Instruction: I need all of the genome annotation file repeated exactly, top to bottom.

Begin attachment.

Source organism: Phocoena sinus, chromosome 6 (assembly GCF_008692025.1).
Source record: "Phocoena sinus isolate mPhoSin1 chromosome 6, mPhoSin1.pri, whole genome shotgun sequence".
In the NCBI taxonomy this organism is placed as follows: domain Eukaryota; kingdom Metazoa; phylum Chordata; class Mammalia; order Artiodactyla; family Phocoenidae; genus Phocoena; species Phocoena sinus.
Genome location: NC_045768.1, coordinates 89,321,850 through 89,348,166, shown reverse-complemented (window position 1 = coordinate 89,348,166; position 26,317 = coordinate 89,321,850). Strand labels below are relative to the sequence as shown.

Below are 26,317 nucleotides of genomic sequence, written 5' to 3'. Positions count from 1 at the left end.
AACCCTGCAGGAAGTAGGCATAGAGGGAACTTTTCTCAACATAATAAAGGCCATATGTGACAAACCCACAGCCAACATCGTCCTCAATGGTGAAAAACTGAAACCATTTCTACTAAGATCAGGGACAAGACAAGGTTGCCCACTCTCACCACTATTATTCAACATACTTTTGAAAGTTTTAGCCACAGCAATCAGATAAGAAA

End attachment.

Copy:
Source organism: Phocoena sinus, chromosome 6 (assembly GCF_008692025.1).
Source record: "Phocoena sinus isolate mPhoSin1 chromosome 6, mPhoSin1.pri, whole genome shotgun sequence".
In the NCBI taxonomy this organism is placed as follows: domain Eukaryota; kingdom Metazoa; phylum Chordata; class Mammalia; order Artiodactyla; family Phocoenidae; genus Phocoena; species Phocoena sinus.
Genome location: NC_045768.1, coordinates 89,321,850 through 89,348,166, shown reverse-complemented (window position 1 = coordinate 89,348,166; position 26,317 = coordinate 89,321,850). Strand labels below are relative to the sequence as shown.

Below are 26,317 nucleotides of genomic sequence, written 5' to 3'. Positions count from 1 at the left end.
AACCCTGCAGGAAGTAGGCATAGAGGGAACTTTTCTCAACATAATAAAGGCCATATGTGACAAACCCACAGCCAACATCGTCCTCAATGGTGAAAAACTGAAACCATTTCTACTAAGATCAGGGACAAGACAAGGTTGCCCACTCTCACCACTATTATTCAACATACTTTTGAAAGTTTTAGCCACAGCAATCAGATAAGAAA